Lightyear Blasts Into Theaters, But Is This Space Ranger Movie a Bust?
Updated: Sep 16, 2022
We have conflicting thoughts about the Buzz Lightyear origin story.
We all know and love Buzz Lightyear from Toy Story, but did anyone ever stop and think what's that toy’s backstory? Probably not, but you will be now when watching Pixar’s newest animated film Lightyear.
The film introduces the Buzz Lightyear (Chris Evans) that the toy is based on. The movie is actually a movie that occurred in the Toy Story universe — at the beginning of the film we’re told that Andy’s Buzz was a character from Andy's favorite movie, and this is that movie.
Buzz and his partner Alisha Hawthorne (Uzo Aduba) are on a mission when things take a turn. As they’re trying to fly away, Buzz accidentally steers the ship into a cliff and the ship’s power source is destroyed. Because of this, Buzz, Hawthorne, and the rest of the Space Rangers on the ship are stranded on the planet.
Buzz and Hawthrone are determined to fix the problem and make it home, but to do that, they need to create a power source that can blast into hyperspace. Buzz volunteers to test the fuel, but repeatedly fails. On top of that, every time he goes back into space to test, he’s gone for multiple years — even though Buzz only feels like he’s gone for a few minutes.
After many repeated tests and decades gone by, Buzz tries one more time — and he succeeds at blasting into hyperspace! But he’s been gone for 22 years and things are a little different.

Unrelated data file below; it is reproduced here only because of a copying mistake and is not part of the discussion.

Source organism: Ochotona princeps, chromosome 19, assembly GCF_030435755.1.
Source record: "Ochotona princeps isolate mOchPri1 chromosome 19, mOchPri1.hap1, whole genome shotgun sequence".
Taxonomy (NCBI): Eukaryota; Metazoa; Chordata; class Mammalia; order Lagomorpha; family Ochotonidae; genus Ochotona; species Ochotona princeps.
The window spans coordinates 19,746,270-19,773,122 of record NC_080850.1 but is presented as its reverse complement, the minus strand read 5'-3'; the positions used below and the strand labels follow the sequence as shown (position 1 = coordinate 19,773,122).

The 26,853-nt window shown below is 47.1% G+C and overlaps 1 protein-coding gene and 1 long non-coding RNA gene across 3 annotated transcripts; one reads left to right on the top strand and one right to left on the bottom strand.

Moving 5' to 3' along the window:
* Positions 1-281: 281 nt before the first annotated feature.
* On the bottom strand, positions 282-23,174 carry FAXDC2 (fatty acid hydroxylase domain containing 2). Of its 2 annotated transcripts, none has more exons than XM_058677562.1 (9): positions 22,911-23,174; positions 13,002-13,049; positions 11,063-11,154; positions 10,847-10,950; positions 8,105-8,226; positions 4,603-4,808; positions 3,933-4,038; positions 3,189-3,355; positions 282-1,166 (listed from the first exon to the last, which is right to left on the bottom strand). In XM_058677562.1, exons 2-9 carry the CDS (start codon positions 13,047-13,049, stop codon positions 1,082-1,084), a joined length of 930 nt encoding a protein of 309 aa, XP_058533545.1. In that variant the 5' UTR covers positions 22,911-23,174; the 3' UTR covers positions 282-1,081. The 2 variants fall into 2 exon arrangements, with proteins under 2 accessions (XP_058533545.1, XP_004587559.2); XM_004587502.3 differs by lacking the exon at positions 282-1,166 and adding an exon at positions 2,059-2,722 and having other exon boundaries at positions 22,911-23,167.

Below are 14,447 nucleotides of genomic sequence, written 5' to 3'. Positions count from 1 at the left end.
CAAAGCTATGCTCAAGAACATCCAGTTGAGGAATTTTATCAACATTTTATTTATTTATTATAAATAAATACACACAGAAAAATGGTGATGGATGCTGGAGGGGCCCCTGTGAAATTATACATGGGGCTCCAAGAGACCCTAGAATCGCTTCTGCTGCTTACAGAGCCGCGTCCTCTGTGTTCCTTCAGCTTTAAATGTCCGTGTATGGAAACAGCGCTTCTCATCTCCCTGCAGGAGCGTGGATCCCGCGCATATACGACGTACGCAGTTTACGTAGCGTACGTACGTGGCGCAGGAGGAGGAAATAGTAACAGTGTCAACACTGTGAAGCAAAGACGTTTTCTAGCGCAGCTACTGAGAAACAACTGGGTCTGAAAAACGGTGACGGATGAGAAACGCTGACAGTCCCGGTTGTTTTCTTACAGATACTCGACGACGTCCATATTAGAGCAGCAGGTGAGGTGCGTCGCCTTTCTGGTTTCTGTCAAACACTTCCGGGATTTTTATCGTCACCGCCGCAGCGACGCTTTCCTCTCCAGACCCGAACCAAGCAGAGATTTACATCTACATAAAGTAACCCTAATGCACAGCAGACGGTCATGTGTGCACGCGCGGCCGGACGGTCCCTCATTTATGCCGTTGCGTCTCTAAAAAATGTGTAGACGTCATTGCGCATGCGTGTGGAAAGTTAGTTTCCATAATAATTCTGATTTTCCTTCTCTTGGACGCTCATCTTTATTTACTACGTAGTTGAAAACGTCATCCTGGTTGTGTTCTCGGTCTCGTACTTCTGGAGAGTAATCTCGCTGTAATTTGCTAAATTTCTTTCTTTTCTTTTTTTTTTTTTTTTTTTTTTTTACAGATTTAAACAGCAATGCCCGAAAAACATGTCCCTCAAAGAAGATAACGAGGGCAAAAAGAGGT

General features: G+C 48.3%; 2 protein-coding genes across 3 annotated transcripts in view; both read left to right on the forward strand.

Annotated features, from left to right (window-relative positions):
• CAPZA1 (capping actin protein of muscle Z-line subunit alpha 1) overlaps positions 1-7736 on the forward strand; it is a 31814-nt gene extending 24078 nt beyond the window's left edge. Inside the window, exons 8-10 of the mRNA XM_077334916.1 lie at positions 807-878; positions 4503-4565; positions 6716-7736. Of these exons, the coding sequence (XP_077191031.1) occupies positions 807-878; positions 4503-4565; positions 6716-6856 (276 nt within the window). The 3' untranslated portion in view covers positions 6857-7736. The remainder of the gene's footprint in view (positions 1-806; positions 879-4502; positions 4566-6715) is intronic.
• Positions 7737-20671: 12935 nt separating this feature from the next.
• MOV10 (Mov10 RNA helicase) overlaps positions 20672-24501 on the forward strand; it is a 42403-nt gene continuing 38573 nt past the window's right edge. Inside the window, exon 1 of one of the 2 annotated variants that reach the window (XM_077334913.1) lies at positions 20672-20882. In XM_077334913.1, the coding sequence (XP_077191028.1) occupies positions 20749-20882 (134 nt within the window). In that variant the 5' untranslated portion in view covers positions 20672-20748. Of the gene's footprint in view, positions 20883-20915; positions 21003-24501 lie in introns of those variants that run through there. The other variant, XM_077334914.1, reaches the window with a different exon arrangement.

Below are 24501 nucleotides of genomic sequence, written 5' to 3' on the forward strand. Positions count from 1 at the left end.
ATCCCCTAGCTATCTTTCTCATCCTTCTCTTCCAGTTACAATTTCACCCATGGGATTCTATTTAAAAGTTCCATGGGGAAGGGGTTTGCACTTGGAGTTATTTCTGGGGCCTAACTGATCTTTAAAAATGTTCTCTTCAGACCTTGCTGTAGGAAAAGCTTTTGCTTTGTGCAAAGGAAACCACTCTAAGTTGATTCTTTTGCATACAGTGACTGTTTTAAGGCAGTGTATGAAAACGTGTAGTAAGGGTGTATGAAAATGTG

Now a new villain is attacking the planet — another one we know from Toy Story — Zurg. Even though Buzz wants to complete this mission solo, he realizes he can’t do it without a team to help him. So he teams up with a very motley crew consisting of his pet robot cat, Sox, Alisha’s granddaughter, Izzy Hawthorne (Keke Palmer), Mo Morrison (Taika Waititi), and Darby Steel (Dale Soules) to fight Zurg.
Overall, the storyline is a little messy and some things just aren’t fully explained — like Zurg’s whole backstory. However, you may be able to look past that for the endearing parts of the story.
It’s clear that this movie is geared toward two different audiences. Us millennials who grew up loving Toy Story and feel a sense of nostalgia for Buzz and a new generation of Disney fans who will hopefully love Buzz as much as we did.
On the surface it’s a movie about a Space Ranger saving the day. But deep down it’s a movie about Buzz finding himself too caught up in his “mission” to get home and not stopping to smell the roses and live. He’s watched his friends and other citizens grow old and die while he stays the same. Buzz thinks it’s all been a waste, but his friends actually enjoyed their time “stuck” on the planet.
Leave it to Pixar to get real deep in a children’s movie.
And, if nothing else, I loved watching Lightyear for the comedic outbursts of both Sox and Mo Morrison. If you loved Korg in Thor, then you’ll love Waititi’s spotlight-stealing performance in Lightyear just as much.
All in all, Lightyear doesn’t deserve the bad rap that it’s getting. Box offices are calling it a flop, but it’s a cute movie that I did enjoy.
However, I probably wouldn’t make an effort to see it in theaters. Especially if it’s going to continue in recent Disney movies’ footsteps and appear on Disney+ in a month.